Description: The northeastern high-latitude North Atlantic is characterised by the Bellsund and Isfjorden fans on the continental slope off west Svalbard, the asymmetrical ultraslow Knipovich spreading ridge and a 1,000 m deep rift valley. Recently collected multichannel seismic profiles and bathymetric records now provide a more complete picture of sedimentary processes and depositional environments within this region. Both downslope and alongslope sedimentary processes are identified in the study area. Turbidity currents and deposition of glacigenic debris flows are the dominating downslope processes, whereas mass failures, which are a common process on glaciated margins, appear to have been less significant. The slide debrite observed on the Bellsund Fan is most likely related to a 2.5–1.7 Ma old failure on the northwestern Barents Sea margin. The seismic records further reveal that alongslope current processes played a major role in shaping the sediment packages in the study area. Within the Knipovich rift valley and at the western rift flank accumulations as thick as 950–1,000 m are deposited. We note that oceanic basement is locally exposed within the rift valley, and that seismostratigraphic relationships indicate that fault activity along the eastern rift flank lasted until at least as recently as 1.5 Ma. A purely hemipelagic origin of the sediments in the rift valley and on the western rift flank is unlikely. We suggest that these sediments, partly, have been sourced from the western Svalbard—northwestern Barents Sea margin and into the Knipovich Ridge rift valley before continuous spreading and tectonic activity caused the sediments to be transported out of the valley and westward.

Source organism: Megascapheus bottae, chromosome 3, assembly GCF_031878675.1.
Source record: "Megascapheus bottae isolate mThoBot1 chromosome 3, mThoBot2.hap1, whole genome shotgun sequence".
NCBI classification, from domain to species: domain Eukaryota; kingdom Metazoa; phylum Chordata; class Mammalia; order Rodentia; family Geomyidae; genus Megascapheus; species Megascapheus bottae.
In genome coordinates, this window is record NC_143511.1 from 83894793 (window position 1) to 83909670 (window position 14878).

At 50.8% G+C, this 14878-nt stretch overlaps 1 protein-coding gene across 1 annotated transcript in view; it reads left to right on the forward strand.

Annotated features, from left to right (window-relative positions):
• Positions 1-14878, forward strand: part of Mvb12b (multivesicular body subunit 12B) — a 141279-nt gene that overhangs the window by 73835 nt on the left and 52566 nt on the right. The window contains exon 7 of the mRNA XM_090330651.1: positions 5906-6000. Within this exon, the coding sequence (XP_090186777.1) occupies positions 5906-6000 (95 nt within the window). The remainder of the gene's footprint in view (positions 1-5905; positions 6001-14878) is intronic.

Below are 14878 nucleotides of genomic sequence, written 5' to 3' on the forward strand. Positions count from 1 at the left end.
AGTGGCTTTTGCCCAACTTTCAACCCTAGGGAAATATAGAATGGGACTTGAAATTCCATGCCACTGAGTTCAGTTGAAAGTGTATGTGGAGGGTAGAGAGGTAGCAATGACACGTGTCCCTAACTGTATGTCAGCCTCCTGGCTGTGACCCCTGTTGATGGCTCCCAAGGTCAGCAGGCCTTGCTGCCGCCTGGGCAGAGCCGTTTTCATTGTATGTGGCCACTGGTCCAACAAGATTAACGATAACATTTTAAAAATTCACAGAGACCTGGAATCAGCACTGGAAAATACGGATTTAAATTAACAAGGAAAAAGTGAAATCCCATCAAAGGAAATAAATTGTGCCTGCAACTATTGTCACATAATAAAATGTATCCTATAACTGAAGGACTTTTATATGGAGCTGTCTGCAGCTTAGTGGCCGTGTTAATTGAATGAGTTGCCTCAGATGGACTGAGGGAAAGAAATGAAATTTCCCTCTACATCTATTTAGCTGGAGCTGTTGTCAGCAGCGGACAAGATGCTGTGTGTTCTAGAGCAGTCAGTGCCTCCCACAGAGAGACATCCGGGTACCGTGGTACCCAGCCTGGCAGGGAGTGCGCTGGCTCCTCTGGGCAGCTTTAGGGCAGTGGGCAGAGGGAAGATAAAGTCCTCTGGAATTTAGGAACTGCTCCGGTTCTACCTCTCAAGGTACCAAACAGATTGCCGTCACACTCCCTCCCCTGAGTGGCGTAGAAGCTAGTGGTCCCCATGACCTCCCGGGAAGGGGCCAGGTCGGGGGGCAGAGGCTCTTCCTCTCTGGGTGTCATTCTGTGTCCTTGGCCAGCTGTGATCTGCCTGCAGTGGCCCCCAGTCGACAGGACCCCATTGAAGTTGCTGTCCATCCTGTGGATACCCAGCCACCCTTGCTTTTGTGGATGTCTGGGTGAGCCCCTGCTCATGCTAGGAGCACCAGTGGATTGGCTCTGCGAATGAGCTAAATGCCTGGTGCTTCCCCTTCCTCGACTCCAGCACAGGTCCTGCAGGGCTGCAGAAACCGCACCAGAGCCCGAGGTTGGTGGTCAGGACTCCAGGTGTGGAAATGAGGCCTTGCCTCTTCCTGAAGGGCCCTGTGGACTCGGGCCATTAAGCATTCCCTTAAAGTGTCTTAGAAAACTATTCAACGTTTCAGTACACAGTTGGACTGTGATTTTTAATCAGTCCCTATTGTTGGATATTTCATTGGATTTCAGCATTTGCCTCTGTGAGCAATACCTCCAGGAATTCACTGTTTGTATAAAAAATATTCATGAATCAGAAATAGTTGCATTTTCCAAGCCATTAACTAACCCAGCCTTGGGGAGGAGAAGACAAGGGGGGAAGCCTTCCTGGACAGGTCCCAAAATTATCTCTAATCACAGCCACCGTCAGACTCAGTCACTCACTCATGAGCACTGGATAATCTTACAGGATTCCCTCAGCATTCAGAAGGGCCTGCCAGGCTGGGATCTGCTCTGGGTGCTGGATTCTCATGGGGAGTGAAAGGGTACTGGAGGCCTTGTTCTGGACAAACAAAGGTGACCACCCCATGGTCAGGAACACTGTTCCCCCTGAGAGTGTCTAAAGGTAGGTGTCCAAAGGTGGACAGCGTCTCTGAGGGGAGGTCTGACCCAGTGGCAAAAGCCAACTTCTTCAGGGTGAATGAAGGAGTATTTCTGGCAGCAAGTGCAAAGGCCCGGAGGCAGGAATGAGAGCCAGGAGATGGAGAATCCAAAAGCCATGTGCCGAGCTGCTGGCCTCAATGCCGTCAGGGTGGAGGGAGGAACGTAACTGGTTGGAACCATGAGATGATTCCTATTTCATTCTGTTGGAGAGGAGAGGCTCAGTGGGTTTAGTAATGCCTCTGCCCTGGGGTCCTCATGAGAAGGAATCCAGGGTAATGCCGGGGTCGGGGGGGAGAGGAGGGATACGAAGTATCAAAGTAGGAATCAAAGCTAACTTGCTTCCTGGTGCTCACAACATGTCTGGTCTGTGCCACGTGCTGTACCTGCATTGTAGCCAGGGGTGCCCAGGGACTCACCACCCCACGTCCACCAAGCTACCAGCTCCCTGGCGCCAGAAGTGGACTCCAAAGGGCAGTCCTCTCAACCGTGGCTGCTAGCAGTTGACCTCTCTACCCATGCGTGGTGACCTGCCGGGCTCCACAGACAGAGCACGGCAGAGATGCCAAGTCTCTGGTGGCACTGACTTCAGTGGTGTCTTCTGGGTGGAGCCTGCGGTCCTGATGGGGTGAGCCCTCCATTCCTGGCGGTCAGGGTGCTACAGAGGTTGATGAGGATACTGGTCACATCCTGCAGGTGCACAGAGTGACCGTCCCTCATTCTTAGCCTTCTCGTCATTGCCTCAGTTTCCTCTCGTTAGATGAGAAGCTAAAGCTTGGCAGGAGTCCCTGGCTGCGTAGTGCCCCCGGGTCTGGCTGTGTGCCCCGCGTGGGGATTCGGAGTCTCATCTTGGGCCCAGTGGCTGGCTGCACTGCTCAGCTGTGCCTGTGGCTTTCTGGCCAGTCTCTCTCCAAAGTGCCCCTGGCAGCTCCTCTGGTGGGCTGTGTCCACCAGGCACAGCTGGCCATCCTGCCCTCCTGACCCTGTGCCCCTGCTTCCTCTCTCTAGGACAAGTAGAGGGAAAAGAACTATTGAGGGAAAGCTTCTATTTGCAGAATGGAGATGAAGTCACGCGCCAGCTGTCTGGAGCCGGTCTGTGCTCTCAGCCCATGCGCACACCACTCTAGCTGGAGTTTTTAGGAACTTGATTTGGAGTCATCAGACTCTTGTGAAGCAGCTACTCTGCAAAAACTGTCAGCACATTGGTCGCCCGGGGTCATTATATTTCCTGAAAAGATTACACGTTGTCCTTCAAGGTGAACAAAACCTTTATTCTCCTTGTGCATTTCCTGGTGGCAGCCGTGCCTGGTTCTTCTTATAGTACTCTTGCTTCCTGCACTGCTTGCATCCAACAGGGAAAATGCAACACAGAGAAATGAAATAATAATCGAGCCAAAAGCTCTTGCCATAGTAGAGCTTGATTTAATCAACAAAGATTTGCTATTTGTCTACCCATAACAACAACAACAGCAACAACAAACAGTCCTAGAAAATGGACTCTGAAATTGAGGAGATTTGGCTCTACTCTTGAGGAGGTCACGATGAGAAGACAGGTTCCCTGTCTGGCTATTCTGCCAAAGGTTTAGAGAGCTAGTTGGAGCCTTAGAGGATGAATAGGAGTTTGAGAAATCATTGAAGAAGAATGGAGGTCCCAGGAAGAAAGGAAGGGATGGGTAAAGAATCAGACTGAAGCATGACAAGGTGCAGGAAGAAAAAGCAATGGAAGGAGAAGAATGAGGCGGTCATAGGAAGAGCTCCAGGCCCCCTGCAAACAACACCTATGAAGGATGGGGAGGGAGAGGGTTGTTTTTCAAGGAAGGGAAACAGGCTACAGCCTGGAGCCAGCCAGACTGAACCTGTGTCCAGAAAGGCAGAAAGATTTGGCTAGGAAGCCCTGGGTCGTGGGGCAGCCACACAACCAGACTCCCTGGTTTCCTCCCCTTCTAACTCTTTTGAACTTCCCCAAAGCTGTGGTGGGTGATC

Journal Article
publishedVersion
URI: https://bora.uib.no/handle/1956/5445
More Information: Marine Geophysical Researches 32(4): 441-453
0025-3235
http://hdl.handle.net/1956/5445
10.1007/s11001-011-9127-z
Appears in Collections:Department of Earth Science

Files in This Item:
Click on the URI links for accessing contents.
Title: The Cenozoic western Svalbard margin: sediment geometry and sedimentary processes in an area of ultraslow oceanic spreading
subject: Ultraslow spreading ridge;Glaciations;Sedimentary processes;VDP::Mathematics and natural science: 400::Zoology and botany: 480::Marine biology: 497;VDP::Mathematics and natural science: 400::Geosciences: 450
Publisher: Springer
Description: The northeastern high-latitude North Atlantic is characterised by the Bellsund and Isfjorden fans on the continental slope off west Svalbard, the asymmetrical ultraslow Knipovich spreading ridge and a 1,000 m deep rift valley. Recently collected multichannel seismic profiles and bathymetric records now provide a more complete picture of sedimentary processes and depositional environments within this region. Both downslope and alongslope sedimentary processes are identified in the study area. Turbidity currents and deposition of glacigenic debris flows are the dominating downslope processes, whereas mass failures, which are a common process on glaciated margins, appear to have been less significant. The slide debrite observed on the Bellsund Fan is most likely related to a 2.5–1.7 Ma old failure on the northwestern Barents Sea margin. The seismic records further reveal that alongslope current processes played a major role in shaping the sediment packages in the study area. Within the Knipovich rift valley and at the western rift flank accumulations as thick as 950–1,000 m are deposited. We note that oceanic basement is locally exposed within the rift valley, and that seismostratigraphic relationships indicate that fault activity along the eastern rift flank lasted until at least as recently as 1.5 Ma. A purely hemipelagic origin of the sediments in the rift valley and on the western rift flank is unlikely. We suggest that these sediments, partly, have been sourced from the western Svalbard—northwestern Barents Sea margin and into the Knipovich Ridge rift valley before continuous spreading and tectonic activity caused the sediments to be transported out of the valley and westward.
Journal Article
publishedVersion
URI: https://bora.uib.no/handle/1956/5445
More Information: Marine Geophysical Researches 32(4): 441-453
0025-3235
http://hdl.handle.net/1956/5445
10.1007/s11001-011-9127-z
Appears in Collections:Department of Earth Science

Files in This Item:
Click on the URI links for accessing contents.